Arts theater review

What to do when you cannot mend Every Piece of Me?

Every Piece of Me tries to patch together the strewn pieces of an Irish family

Every Piece of Me
A Boston University New Play Initiative Production
Written by Mary Conroy
Directed by Zohar Fuller
Boston Playwrights’ Theatre
Apr. 20–30, 2017

Aine (Sarah Hirsch) takes out a music box, playing a nostalgic song from her youth. She sits alone in her family’s Irish grocery store, having just returned from New York with her fiancé, Hunter (Charlie Tisch). She hides her engagement from her family (though they guess this easily enough) and another secret from Hunter. Her father, Joe (Stephen Cooper), is now in poorer health, although he remains enthusiastic about hurling, hefting around a hurley. Aine’s mother, Bridie (Maureen Adduci), yells at Joe to take his pills, criticizes her two daughters, but loves her family dearly.

As in many dramas, this family is dysfunctional. These people would fit into a soap opera or perhaps a sitcom, but they are far from being one-note. Their words bounce off each other, caustic and loving. Communication is crucial for this family, yet dialogue falls apart like paper being shredded. You would be hardpressed not to feel sorry for their situation, but pity is not the same as empathy. These characters are not written as pitiful victims of misfortune; rather, they love each other in the only ways they know how.

Joe wants to leave the pub to Aine and Hunter to go to the Canary Islands. Her sister, Deidre (Maggie Markham), resents Aine for leaving her behind with her family, but still cares about Aine. Aine is sent away to New York and only returns due to her fiance, unsure of how to tell them. Bridie has a maternal awareness of the family, knowing that Aine living with her family was the cause of her depression; when Bridie originally sent her daughter off to New York, it was out of love, even if Aine did not see it that way.  An ocean might have divided their lives but the affection remains. Joe toasts to Aine’s marriage. Bridie makes efforts to speak with Aine. Deidre and Aine resolve their differences.

Hunter, the American, delivers speeches about the importance of open communication that can border on sappy. Fortunately, his naive ignorance of Irish sensitivities are a good source of humor. His abnormal honesty wins Joe over. In a world of people whose words jab at each other with hidden daggers, Hunter seems oblivious. A jovial character, Hunter is visibly distraught when Aine finally reveals her secret. It is a painful scene to watch.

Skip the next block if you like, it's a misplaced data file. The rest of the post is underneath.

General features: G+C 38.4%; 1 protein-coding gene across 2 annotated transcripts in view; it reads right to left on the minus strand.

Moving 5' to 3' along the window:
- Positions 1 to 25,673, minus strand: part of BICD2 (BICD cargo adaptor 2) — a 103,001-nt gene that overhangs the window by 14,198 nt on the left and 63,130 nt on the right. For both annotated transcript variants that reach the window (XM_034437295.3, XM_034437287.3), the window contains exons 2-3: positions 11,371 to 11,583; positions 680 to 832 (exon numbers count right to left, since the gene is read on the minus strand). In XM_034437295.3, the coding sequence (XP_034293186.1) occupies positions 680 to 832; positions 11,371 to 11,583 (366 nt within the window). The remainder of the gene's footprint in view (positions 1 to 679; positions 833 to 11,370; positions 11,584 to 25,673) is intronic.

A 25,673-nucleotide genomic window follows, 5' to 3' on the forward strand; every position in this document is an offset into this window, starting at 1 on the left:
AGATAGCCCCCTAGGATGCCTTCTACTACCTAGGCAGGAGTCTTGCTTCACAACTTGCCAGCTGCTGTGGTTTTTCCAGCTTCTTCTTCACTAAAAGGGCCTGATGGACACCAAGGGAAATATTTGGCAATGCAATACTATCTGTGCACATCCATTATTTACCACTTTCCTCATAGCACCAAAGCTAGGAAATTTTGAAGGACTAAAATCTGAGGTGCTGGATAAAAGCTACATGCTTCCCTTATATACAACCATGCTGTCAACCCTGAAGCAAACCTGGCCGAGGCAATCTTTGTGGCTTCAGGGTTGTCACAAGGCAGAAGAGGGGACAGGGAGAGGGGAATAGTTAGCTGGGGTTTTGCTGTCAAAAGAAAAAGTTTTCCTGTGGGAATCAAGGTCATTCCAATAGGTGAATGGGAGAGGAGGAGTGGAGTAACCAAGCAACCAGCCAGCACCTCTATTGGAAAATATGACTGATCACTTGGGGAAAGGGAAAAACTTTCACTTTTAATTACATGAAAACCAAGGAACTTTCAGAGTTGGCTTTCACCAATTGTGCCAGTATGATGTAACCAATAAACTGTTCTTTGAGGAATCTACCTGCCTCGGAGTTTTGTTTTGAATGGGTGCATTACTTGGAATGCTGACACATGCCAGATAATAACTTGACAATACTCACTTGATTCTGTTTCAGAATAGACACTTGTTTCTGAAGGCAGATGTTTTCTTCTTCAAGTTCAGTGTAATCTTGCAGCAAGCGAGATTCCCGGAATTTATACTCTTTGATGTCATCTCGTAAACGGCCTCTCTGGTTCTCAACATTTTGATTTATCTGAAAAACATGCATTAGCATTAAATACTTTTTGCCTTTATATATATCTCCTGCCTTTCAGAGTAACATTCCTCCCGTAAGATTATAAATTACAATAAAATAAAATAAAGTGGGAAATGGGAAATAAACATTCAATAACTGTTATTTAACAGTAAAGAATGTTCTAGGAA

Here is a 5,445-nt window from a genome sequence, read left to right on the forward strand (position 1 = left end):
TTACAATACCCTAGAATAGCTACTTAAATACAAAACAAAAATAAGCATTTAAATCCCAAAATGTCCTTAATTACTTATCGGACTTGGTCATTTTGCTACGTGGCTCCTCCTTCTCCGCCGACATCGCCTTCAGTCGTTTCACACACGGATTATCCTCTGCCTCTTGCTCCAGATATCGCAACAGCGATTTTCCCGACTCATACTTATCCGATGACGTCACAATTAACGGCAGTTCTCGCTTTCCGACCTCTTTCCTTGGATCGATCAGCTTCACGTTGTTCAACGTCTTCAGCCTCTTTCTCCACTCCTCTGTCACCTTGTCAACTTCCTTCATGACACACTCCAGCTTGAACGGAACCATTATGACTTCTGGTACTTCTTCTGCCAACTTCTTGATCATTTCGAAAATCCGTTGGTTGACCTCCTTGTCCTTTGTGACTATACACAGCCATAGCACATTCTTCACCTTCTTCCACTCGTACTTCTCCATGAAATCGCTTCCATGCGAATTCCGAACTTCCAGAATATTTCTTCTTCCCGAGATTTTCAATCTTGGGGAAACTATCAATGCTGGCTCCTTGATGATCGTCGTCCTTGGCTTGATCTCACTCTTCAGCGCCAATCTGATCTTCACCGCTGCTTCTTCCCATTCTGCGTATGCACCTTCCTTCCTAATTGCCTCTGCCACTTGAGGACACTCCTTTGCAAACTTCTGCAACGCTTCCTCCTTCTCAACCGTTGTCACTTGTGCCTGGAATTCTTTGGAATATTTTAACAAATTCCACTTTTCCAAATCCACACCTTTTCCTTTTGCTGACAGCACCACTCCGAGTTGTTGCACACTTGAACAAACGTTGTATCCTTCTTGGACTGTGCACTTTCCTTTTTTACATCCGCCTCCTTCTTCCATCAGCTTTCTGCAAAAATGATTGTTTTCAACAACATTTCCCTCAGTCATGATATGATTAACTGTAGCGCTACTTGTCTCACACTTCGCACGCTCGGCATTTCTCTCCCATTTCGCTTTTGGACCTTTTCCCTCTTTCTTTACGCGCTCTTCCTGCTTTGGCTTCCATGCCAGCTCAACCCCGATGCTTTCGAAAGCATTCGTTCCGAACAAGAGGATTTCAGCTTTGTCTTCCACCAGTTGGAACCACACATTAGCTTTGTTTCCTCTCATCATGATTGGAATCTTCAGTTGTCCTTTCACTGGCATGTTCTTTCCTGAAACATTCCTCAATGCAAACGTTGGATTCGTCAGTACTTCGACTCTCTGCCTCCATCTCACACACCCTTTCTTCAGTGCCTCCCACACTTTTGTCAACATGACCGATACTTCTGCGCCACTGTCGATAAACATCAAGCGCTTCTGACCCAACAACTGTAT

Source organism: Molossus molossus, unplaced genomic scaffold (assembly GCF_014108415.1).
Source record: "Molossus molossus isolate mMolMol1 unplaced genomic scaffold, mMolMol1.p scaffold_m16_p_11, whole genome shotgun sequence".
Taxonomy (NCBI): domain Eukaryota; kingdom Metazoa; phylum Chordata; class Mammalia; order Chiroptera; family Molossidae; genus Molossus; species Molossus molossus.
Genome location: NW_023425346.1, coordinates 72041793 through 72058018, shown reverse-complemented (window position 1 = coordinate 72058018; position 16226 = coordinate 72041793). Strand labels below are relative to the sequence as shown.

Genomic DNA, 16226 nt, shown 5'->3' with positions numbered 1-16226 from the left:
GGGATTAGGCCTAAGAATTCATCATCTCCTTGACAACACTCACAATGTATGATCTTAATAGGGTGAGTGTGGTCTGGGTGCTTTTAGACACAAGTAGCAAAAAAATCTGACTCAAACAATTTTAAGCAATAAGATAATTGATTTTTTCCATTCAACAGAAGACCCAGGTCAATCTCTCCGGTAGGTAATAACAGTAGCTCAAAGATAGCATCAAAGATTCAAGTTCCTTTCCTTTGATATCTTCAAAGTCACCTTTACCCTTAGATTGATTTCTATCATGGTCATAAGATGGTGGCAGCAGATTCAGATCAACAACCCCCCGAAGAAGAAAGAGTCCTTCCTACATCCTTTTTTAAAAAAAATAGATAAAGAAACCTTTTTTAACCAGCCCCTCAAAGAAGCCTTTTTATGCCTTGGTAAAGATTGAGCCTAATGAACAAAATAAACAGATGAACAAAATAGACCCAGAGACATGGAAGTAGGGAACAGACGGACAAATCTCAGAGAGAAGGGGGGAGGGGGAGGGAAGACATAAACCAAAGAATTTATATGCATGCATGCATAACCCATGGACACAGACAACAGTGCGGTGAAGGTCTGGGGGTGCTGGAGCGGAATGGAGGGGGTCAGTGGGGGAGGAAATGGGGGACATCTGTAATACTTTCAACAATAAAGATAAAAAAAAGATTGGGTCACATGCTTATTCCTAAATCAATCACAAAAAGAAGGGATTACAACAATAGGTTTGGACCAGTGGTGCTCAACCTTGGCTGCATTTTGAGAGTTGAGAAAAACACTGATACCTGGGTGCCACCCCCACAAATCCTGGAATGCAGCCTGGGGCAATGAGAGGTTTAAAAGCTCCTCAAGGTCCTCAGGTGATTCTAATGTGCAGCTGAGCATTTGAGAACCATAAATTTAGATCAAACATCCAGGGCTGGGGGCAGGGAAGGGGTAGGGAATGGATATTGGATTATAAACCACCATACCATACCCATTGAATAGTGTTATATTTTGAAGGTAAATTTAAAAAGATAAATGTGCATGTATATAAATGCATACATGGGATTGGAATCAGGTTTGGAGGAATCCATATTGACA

Should we feel obligated to reveal ourselves entirely? Can relationships be constructed on a bedrock of lies?  We know the truth will out itself (it has a habit of doing so). Despite his promises,  Hunter brings his own happily-ever-after to a halt. The conclusion is not that of comedies like Twelfth Night in which the reveal sets the world right. Instead, it is like life: it is messy; it is gruesome; and here, it is heartbreaking.

The highlight of this play is Deirdre. Played enthusiastically by Markham, she breathes much needed energy and humor into the play. She is quick to speak her mind; verbal fireworks occur between her and every other character. When she is introduced, Aine is surprised that Deirdre is pregnant. Deirdre explains her hopes to be a single mother with such sincerity that even her usual biting sarcasm couldn’t keep the excitement from her voice. When she goes into labor, we laugh sympathetically with her misfortune while celebrating the birth of a new life offstage. Even more heartwarming, her mother, who never hides her disdain of Deirdre’s decision, remains to comfort her.

Every Piece of Me is an exploration of cultural clashes and the moments when communication collapses. It is the story of a family trying to fit together pieces that no longer fit in a heartwarming drama.